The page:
Thursday, February 28, 2019

Post 2
February 28, 2019
     This Friday and Saturday, March 1 and 2, there will be plenty of opportunities(another space pun...looking at you, Mars) to view planetary movements. In the early morning of March 1 when the crescent moon will be in conjunction with Saturn, and on March 2, Venus will be in conjunction with the moon. If you wake up before dawn, you will be rewarded with a spectacular sight, with Saturn, Venus, and Jupiter all very visible in the sky. View a map of how to find the planets in the predawn sky here

     As the news of the robot 'mole' on Mars is about to start its Martian dig, a revealing and promising discovery was made in the Atacama Desert in Chile. A similar rover to the Mars mole was able to dig up subsurface microbial life in the desert. This desert's climate and atmosphere is the closest we can come on Earth to replicating the cold, dry Martian land. Since any life on Mars is probably below the surface to avoid the lack of water, harsh radiation and low temperatures, this news that the rover has the ability to dig up and identify microbial life raises hopes of the people working on the mission. The adaptive microbes and their inherent patchiness, which is areas with microbes and areas without, gives hope that some sort of adaptive, patchily-spread microbe could exist on Mars. We shall see eventually.

     The launch of SpaceX's Crew Dragon spacecraft has an 80% chance to happen on March 2. This launch will be the first launch of the uncrewed spacecraft, which is designed to fly astronauts to and from the space station. This craft is the first crew-capable spacecraft to launch from the US since 2011. SpaceX, along with Boeing, under the Commercial Crew program, could be the return of US led missions to the ISS. Stay up to date on the action here.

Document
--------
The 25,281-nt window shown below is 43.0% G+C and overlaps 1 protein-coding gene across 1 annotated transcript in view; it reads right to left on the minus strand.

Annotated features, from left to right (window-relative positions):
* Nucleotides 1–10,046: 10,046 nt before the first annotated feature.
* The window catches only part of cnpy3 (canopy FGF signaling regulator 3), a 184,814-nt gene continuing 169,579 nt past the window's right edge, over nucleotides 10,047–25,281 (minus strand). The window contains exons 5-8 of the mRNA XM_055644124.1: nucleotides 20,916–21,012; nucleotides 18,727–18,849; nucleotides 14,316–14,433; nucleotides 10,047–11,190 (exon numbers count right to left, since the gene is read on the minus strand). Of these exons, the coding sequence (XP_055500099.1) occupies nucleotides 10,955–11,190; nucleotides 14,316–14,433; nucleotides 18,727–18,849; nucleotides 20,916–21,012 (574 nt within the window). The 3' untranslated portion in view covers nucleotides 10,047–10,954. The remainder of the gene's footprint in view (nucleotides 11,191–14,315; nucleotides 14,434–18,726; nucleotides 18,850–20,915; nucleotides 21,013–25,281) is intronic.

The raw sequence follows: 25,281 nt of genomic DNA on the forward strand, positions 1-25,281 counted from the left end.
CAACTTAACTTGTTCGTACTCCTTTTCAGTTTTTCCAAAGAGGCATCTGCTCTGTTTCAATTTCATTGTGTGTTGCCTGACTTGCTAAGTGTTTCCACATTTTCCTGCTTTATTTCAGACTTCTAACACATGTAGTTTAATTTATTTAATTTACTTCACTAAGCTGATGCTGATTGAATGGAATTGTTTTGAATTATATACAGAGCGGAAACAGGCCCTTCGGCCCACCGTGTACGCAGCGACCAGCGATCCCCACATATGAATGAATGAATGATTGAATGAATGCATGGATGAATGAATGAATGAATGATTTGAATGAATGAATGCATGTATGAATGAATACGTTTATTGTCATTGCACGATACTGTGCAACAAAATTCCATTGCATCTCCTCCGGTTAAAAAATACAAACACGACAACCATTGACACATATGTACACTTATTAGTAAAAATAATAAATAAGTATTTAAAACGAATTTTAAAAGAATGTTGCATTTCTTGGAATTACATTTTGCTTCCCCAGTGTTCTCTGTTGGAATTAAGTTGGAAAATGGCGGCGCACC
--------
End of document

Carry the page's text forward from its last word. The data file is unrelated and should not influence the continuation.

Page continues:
On February 27, a Russian Soyuz rocket carrying six satellites that could become part of a set of nearly 2,000 was successfully launched from French Guiana. The satellites are owned by the British start-up OneWeb, which seeks to bring low-cost internet to all. Read more about OneWeb here.

     Thank you for your time and please leave any thoughts in the comments.























Wednesday, February 27, 2019

February 26, 2019 Post #1
     Upcoming Lunar Events: In the early morning hours of February 27th, Northern Hemisphere inhabitants will have the rare chance to see both the huge gaseous planet Jupiter in conjunction with the moon as well as Venus and Saturn. You can look at a map of how to view them here. The actual conjunction of the moon and Jupiter will occur at 9:17 EST during the day. This means most people in the Northern Hemisphere will not be able to see the actual conjunction, but you can still watch the close approach during the sunrise. Venus and Saturn will be positioned to the left of the Moon and Jupiter and will be visible during the same time frame. Also, at sunset, Mercury will be visible during its greatest elongation from the sun, meaning it is as far away as it can get from the sun in its lunar path. Above Mercury, Mars will also be visible as a pale orange dot(see what I did there, Carl Sagan?)and will be in the visible area for 5 hours after sunset. 

     In Mars news, the robot 'mole' that was landed on Mars as a part of Nasa's InSight Mission will begin its digging tonight, February 26th, with the goal of measuring how heat flows through the planet. With this knowledge, scientists can begin to find out how Mars formed and how it has come to its current state. Read more here

My take on NASA's announcement that they will let commercial companies bid to fly to the ISS

As you have probably heard, NASA recently announced that they will allow private companies to send individuals to the ISS to conduct science...